Gwyn Jones: A rough period may follow in transition to high tackle laws
Former Wales captain Dr Gwyn Jones says there could be a rough period while players transition to new rules to stop high tackles.
The new laws state players can be punished for making contact with an opponent's head even if the tackle starts below the shoulders.
World Rugby said the laws aimed to "ensure the head is a no-go area".
"People should be allowed to go to work without being expected to be hit in the head," Jones told BBC Radio Wales.
"The game is hard enough as it is. We can't allow the laws to allow players to hit high accidentally and for people to say 'oh, that's just rugby'. It's not.
"I think it's going to be rough for a while but I think in time people will change their behaviour because the sanctions are so harsh, if you don't tackle low you're going to be really seriously penalised."
A controversial first weekend
The laws, which came into effect on 3 January, state that players can receive at least a yellow card for a high tackle that makes contact with the head of an opponent while a penalty will be awarded if head contact is accidental.
Ospreys head coach Steve Tandy said the new laws were making referees' lives difficult. after fly-half Sam Davies was sin-binned in their Pro12 win against Connacht on Saturday.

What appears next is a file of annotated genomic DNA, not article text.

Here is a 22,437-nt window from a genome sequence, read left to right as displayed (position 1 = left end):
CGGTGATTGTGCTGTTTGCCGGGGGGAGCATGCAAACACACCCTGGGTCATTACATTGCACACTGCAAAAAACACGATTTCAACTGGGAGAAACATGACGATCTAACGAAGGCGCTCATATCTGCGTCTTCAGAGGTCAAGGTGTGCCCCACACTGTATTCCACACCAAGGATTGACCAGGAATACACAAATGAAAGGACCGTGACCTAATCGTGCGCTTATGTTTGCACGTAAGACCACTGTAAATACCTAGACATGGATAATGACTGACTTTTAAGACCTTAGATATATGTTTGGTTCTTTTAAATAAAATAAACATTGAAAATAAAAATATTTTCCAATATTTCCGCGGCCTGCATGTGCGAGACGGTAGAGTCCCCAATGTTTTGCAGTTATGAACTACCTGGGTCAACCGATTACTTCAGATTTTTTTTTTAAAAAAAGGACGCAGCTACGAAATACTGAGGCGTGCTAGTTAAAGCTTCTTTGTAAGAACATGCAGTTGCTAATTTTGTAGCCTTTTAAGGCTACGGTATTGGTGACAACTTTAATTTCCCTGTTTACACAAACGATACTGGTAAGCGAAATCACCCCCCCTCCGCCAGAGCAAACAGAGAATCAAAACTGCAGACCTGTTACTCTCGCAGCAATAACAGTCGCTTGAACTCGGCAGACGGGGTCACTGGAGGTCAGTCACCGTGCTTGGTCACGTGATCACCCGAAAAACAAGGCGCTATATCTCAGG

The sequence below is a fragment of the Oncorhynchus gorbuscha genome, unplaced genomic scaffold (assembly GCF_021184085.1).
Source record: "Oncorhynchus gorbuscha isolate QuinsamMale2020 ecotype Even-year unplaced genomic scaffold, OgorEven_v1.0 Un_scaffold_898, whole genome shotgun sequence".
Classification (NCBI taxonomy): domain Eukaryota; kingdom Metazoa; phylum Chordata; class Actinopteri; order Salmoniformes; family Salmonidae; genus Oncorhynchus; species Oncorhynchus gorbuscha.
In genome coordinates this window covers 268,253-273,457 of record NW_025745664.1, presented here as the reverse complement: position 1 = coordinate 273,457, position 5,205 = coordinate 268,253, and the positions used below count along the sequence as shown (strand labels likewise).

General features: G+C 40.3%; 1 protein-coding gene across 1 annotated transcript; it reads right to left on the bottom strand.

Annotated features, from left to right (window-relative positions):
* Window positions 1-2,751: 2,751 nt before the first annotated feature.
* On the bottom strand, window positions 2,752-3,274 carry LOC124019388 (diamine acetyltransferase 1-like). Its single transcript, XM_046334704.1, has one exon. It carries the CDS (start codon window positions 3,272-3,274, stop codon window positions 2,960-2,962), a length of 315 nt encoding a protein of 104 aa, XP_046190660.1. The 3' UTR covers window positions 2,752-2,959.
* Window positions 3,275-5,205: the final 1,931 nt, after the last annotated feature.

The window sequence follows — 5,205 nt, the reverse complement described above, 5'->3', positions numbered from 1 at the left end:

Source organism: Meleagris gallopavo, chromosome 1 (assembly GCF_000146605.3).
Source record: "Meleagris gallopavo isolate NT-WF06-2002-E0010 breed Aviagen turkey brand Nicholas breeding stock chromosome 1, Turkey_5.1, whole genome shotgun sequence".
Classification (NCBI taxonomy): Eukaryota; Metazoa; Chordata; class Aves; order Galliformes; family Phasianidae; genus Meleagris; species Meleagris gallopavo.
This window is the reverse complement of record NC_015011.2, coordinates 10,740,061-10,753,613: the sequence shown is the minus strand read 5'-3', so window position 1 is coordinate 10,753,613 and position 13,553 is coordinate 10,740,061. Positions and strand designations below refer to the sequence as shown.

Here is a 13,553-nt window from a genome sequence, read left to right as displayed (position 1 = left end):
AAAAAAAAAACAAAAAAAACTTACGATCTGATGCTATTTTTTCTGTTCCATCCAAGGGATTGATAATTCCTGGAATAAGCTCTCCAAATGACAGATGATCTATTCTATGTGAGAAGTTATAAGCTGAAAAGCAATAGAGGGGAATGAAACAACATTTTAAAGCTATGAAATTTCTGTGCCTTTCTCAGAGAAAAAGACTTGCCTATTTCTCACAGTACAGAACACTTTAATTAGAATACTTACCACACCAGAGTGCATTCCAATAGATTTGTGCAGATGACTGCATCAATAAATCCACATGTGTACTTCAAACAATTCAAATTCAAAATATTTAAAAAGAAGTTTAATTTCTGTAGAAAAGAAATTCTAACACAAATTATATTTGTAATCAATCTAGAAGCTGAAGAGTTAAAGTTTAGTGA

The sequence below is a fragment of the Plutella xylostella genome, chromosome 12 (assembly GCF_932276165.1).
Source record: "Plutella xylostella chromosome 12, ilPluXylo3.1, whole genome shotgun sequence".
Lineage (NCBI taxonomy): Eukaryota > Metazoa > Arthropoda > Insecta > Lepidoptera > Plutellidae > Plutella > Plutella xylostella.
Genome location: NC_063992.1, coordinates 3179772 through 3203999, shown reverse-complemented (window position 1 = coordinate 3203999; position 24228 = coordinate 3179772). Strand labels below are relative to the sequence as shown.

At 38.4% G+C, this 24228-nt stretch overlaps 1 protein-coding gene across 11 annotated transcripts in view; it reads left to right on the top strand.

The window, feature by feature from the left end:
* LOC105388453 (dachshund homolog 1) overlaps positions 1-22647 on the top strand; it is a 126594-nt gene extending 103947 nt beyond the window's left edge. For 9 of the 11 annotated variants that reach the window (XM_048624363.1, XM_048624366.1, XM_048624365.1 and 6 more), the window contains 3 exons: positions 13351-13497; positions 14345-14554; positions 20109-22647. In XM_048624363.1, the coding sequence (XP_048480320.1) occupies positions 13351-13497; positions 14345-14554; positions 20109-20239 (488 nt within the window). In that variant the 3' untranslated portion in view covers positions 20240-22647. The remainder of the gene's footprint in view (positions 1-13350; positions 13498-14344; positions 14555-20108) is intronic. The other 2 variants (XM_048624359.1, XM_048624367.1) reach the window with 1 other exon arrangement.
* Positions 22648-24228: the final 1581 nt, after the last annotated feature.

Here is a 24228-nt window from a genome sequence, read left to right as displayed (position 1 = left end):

Meanwhile, Scarlets controversially beat Ulster when Sean Reidy was yellow carded for a high tackle at the try-line on Aled Davies and referee Marius Mitrea awarded the Welsh side a penalty try and just two minutes later, Scarlets second row Jake Ball was also sent to the sin bin for a high tackle.
In the English Premiership, Saracens prop Richard Barrington and centre Brad Barritt were cited after their part in a dangerous tackle that knocked out Exeter lock Geoff Parling in their 13-13 draw on Saturday.
Barrington was sent off for the tackle under the new interpretation of the laws.
'A cultural change'
Jones believes that there has been a shift in the way that players tackle in the last 20 years, along with the introduction of professionalism into the sport.
"It comes down to a cultural change in the game. Since professionalism and the influence of rugby league coaches and the way offload and contact area has dominated rugby now, the tackle has risen in terms of its height," Jones continued.
"Perhaps the influence of the southern hemisphere and the Polynesian countries tend to tackle a bit higher in the past. Everyone's doing it now.
"There's an inherent danger in doing that. If you get it wrong by 10 centimetres then instead of getting them in the chest you can hit them in the head or face. That's got to stop."